Gadzhimurad Kamalov

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A masked assailant apparently lying in wait fired 14 times
as Kamalov, founder of the independent weekly Chernovik, was leaving work shortly before midnight. Kamalov, 46, who
was also a contributing editor and writer, died en route to a local hospital. A
Chernovik staffer who witnessed the
murder through an office window told CPJ that the assailant fled the scene in a
Lada Priora.

Chernovik, the
most popular newspaper in Dagestan, was known for its independence and
courageous coverage of government corruption, human rights abuses, and Islamic
radicalism. From 2008
until 2011, Chernovik and five of its
journalists, including then-editor and CPJ International Press Freedom Award
winner Nadira
Isayeva
, were subjected to a politically motivated prosecution
on trumped-up “extremism” charges stemming from the paper’s critical coverage of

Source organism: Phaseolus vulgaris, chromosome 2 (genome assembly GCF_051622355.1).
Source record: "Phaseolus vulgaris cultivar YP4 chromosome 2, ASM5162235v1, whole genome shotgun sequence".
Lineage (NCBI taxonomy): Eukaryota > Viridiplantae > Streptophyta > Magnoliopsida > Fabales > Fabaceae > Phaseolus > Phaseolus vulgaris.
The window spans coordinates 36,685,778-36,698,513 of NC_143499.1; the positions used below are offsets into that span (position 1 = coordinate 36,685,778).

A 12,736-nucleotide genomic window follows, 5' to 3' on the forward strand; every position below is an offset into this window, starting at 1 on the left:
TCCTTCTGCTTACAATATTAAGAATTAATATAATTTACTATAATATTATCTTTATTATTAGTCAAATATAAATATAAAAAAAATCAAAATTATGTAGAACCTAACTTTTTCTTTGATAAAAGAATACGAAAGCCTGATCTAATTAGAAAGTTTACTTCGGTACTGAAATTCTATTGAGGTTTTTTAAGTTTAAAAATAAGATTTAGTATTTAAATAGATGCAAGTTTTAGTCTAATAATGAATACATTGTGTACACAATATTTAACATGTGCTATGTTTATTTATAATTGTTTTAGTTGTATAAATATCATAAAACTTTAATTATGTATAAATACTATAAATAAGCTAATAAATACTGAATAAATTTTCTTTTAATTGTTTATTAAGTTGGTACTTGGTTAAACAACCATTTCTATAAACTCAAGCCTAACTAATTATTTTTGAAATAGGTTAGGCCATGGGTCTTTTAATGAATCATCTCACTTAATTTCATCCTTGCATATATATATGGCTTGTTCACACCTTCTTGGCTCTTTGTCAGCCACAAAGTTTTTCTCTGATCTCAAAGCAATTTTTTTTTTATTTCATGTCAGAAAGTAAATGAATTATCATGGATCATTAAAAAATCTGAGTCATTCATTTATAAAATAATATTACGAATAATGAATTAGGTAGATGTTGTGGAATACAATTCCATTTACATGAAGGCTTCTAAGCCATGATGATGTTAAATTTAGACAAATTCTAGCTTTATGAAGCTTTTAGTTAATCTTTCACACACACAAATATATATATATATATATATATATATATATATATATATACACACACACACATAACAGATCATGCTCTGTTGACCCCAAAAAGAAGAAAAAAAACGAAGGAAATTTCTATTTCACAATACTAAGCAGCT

regional police and the federal security service. The journalists were acquitted
of the charges in May.

Biyakai Magomedov, editor of Chernovik, told CPJ that Kamalov had not disclosed recent threats.
But a family member told the regional news website Kavkazsky Uzel that threats had been commonplace since the paper
was launched in 2003. “Since the time Chernovik
started publishing, there have been a number of threats, and he had foes,”
Khadzhimurad Radzhabov, a cousin and colleague of Kamalov, told Kavkazsky Uzel.

In recent television interviews, Kamalov had made critical
comments about alleged regional government corruption. “Dagestan is sinking
into idleness, into misguided scattering of federal money,” Kavkazsky Uzel quoted Kamalov as saying
in a February interview with the national television channel NTV. “You would
not see a single Russian region with a bigger quantity of restaurants, banquet
halls, saunas, casinos, and hookah parlors as Makhachkala.”

Kamalov’s name was among 16 included on a “death list”
published anonymously and distributed in the form of a handout in Makhachkala
in September 2009, according to Russian press reports. The handout, which named
eight journalists among its targets, called for “destruction of the bandits and
revenge for police officers and peaceful citizens.”